Let’s ask: What makes a competitive football team? And what makes for trade competitiveness? I would like to focus on three ingredients in football and in trade: the right, highly productive skills in the right places; the rules and regulations; and mobility and open access to skills.
Second, football requires rules. It’s important to have rules. The rules must ensure a vigorous yet fair contest between the two teams and protect the health and safety of the players. The rules have to be the same for all teams.
In trade, these rules are regulations that affect the ability of firms to access foreign markets, in both goods and services. These rules mostly have valid policy objectives, but they also to limit trade. In services, for example, there are regulations about foreign equity limits for a firm that wants to provide services locally. There are also so-called ‘behind the border’ regulations such as requirements that retail stores open in under-served areas, or that they employ a certain number of local workers. In manufacturing, there are important licensing requirements, consumer protection goods, and health regulations.
Here is one example from my home country. I am from Munich, Bavaria, where we have not only Bayern München, our great football team, but also great beer. Now, in Bavaria, we have something called the “Purity Law” for beer, which requires that only three ingredients may go into beer: water, barley and hops. Bavaria therefore restricted the sale of beers that contain any other ingredients. Bavarians claimed that the Purity Law had health benefits. Do we believe that? We will never know for sure. Ultimately, the European courts ruled that Bavaria had to allow competition and the import of pure as well as non-pure beers into Bavaria, letting consumers choose among them.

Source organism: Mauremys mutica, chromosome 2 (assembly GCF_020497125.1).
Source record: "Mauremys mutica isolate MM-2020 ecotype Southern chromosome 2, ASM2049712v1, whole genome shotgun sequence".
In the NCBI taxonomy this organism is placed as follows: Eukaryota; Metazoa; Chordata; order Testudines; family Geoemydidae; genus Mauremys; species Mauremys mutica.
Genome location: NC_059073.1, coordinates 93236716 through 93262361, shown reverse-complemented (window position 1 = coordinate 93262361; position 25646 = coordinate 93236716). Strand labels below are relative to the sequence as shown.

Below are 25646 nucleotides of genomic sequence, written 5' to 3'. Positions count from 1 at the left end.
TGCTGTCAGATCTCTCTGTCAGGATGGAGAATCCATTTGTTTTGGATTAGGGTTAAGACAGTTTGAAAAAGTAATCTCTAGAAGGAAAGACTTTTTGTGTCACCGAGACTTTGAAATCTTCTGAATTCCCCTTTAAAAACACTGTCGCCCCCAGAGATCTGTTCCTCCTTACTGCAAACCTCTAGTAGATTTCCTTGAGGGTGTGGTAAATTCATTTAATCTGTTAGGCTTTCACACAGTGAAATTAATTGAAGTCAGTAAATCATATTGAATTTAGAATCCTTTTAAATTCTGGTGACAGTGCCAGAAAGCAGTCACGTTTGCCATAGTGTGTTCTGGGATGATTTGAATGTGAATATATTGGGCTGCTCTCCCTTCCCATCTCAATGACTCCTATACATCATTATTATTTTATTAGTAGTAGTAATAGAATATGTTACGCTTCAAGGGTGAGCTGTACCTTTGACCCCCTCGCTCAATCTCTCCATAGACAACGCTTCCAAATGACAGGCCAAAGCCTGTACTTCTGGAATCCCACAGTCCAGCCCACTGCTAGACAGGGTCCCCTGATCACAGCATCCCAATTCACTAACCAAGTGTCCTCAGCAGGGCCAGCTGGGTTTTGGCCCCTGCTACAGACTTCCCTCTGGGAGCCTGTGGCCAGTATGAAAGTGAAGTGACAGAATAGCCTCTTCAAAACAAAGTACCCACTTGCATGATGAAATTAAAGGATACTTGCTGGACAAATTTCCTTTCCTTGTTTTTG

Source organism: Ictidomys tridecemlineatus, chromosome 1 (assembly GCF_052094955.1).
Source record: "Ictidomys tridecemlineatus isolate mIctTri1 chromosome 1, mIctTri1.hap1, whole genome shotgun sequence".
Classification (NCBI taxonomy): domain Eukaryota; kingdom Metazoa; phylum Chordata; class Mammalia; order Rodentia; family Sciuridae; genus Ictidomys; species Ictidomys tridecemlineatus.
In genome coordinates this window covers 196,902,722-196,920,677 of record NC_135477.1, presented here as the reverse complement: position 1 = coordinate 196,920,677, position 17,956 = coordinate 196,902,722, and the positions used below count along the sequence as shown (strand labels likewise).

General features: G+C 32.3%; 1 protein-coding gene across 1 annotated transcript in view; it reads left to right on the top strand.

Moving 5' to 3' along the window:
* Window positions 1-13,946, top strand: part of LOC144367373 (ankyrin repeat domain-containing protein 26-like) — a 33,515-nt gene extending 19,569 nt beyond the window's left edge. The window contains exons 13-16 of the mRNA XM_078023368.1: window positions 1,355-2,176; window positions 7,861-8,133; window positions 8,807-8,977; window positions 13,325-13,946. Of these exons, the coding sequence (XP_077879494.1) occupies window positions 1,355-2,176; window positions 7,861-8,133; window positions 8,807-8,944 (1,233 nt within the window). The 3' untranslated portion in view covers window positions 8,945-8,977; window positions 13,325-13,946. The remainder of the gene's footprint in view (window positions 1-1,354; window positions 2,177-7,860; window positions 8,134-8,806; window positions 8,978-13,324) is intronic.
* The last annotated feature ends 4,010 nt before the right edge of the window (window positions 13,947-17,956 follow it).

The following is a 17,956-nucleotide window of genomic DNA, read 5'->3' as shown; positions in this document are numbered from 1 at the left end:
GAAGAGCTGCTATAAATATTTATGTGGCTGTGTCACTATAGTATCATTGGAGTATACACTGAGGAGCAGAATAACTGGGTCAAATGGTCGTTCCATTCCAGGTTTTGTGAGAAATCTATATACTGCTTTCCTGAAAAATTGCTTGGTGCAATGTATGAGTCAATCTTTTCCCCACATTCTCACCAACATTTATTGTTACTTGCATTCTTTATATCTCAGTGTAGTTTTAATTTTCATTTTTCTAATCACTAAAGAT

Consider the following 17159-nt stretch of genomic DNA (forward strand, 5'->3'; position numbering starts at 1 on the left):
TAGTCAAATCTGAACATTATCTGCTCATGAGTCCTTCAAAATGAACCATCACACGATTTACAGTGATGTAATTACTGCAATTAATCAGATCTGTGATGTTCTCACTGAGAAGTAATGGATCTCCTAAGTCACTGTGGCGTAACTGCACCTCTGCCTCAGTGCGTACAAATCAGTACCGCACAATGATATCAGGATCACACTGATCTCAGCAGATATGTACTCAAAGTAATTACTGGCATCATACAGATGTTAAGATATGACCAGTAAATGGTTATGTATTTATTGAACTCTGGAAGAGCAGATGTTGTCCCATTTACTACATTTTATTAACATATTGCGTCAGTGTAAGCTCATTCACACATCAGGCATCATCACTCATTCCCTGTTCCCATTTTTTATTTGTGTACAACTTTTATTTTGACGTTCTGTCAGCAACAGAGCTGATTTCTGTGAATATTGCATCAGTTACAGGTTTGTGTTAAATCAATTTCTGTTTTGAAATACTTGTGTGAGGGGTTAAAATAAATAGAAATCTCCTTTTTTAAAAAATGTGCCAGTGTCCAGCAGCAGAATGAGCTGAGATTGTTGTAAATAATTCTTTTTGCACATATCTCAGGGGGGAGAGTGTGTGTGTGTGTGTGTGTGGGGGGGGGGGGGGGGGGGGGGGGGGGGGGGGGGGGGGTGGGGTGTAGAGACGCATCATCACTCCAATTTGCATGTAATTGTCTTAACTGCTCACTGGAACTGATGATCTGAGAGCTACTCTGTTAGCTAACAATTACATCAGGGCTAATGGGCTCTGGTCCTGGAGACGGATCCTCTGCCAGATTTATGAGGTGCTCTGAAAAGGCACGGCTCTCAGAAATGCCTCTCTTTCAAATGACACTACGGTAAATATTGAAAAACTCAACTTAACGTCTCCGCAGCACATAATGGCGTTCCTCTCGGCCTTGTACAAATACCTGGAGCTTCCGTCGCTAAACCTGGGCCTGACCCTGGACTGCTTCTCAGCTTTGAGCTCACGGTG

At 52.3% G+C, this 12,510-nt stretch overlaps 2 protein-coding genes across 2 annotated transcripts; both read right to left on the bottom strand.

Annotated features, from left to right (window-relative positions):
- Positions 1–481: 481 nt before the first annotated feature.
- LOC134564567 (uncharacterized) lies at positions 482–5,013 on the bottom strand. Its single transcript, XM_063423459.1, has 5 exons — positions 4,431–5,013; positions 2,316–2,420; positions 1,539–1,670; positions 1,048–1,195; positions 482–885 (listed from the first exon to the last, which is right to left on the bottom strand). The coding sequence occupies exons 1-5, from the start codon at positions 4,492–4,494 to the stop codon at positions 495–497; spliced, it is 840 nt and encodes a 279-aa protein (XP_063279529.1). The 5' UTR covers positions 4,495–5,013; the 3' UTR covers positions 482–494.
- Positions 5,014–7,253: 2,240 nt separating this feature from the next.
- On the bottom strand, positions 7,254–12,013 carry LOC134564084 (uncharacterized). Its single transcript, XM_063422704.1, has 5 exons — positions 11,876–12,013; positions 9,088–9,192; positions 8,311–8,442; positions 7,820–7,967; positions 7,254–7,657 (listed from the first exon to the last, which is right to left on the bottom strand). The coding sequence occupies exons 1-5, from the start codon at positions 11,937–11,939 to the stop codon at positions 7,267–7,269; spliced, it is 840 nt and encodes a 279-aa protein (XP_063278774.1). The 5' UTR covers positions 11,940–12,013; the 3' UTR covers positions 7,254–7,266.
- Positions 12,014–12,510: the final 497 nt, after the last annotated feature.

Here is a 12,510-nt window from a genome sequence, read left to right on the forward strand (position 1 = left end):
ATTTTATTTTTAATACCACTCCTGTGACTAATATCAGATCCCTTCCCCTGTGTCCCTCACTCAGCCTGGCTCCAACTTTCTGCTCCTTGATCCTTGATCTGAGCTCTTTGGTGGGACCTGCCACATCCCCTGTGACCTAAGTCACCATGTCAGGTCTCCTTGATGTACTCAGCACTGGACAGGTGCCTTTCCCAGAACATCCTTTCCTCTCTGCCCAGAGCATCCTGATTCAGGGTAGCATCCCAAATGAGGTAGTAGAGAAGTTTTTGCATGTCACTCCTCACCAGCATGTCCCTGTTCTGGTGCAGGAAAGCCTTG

To be sure, there are reasons for proper health regulations, and most such rules, such as phytosanitary standards in food processing, are good rules and make a lot of sense. Often the issue is not that there are rules, but rather the specific way in which the rules are structured and the application of the rules. What’s important is to strike the right balance and make sure that the rules keep everybody safe—the players and fans in football, the firms, workers, and consumers in trade—healthy and safe, but also encourage competition to offer fans and consumers the widest possible choice and the best value.